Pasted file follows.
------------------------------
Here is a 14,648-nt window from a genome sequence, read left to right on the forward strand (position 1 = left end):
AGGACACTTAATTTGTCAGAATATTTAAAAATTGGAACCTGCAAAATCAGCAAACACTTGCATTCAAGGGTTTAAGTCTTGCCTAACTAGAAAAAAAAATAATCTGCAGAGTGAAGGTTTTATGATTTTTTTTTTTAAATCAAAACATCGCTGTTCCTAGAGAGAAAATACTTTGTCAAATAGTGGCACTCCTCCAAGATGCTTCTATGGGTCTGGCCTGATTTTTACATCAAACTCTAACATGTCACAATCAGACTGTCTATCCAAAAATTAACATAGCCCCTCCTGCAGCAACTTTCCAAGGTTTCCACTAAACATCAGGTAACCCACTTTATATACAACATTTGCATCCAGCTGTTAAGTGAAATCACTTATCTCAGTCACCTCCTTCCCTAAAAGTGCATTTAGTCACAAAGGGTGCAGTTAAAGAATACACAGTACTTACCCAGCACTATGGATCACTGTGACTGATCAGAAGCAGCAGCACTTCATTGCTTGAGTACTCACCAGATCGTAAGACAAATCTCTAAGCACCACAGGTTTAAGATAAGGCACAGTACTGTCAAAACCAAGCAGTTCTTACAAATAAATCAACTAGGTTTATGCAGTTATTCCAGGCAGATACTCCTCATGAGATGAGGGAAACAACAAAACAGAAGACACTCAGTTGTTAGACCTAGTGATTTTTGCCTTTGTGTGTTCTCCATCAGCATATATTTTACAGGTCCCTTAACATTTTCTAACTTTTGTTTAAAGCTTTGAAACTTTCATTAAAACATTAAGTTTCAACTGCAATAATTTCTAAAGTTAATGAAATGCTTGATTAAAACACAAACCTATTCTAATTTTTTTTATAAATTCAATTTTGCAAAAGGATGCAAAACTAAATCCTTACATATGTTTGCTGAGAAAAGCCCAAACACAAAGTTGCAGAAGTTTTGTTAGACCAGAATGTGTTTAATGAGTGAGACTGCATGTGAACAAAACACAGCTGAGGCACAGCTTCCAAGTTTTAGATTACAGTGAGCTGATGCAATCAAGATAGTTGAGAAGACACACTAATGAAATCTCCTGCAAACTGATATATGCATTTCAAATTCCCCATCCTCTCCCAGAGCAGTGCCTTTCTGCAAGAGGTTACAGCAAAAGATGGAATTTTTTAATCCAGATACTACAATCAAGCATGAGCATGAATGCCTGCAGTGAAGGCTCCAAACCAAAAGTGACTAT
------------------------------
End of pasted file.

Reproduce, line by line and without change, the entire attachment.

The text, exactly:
Here is a 14,648-nt window from a genome sequence, read left to right on the forward strand (position 1 = left end):
AGGACACTTAATTTGTCAGAATATTTAAAAATTGGAACCTGCAAAATCAGCAAACACTTGCATTCAAGGGTTTAAGTCTTGCCTAACTAGAAAAAAAAATAATCTGCAGAGTGAAGGTTTTATGATTTTTTTTTTTAAATCAAAACATCGCTGTTCCTAGAGAGAAAATACTTTGTCAAATAGTGGCACTCCTCCAAGATGCTTCTATGGGTCTGGCCTGATTTTTACATCAAACTCTAACATGTCACAATCAGACTGTCTATCCAAAAATTAACATAGCCCCTCCTGCAGCAACTTTCCAAGGTTTCCACTAAACATCAGGTAACCCACTTTATATACAACATTTGCATCCAGCTGTTAAGTGAAATCACTTATCTCAGTCACCTCCTTCCCTAAAAGTGCATTTAGTCACAAAGGGTGCAGTTAAAGAATACACAGTACTTACCCAGCACTATGGATCACTGTGACTGATCAGAAGCAGCAGCACTTCATTGCTTGAGTACTCACCAGATCGTAAGACAAATCTCTAAGCACCACAGGTTTAAGATAAGGCACAGTACTGTCAAAACCAAGCAGTTCTTACAAATAAATCAACTAGGTTTATGCAGTTATTCCAGGCAGATACTCCTCATGAGATGAGGGAAACAACAAAACAGAAGACACTCAGTTGTTAGACCTAGTGATTTTTGCCTTTGTGTGTTCTCCATCAGCATATATTTTACAGGTCCCTTAACATTTTCTAACTTTTGTTTAAAGCTTTGAAACTTTCATTAAAACATTAAGTTTCAACTGCAATAATTTCTAAAGTTAATGAAATGCTTGATTAAAACACAAACCTATTCTAATTTTTTTTATAAATTCAATTTTGCAAAAGGATGCAAAACTAAATCCTTACATATGTTTGCTGAGAAAAGCCCAAACACAAAGTTGCAGAAGTTTTGTTAGACCAGAATGTGTTTAATGAGTGAGACTGCATGTGAACAAAACACAGCTGAGGCACAGCTTCCAAGTTTTAGATTACAGTGAGCTGATGCAATCAAGATAGTTGAGAAGACACACTAATGAAATCTCCTGCAAACTGATATATGCATTTCAAATTCCCCATCCTCTCCCAGAGCAGTGCCTTTCTGCAAGAGGTTACAGCAAAAGATGGAATTTTTTAATCCAGATACTACAATCAAGCATGAGCATGAATGCCTGCAGTGAAGGCTCCAAACCAAAAGTGACTAT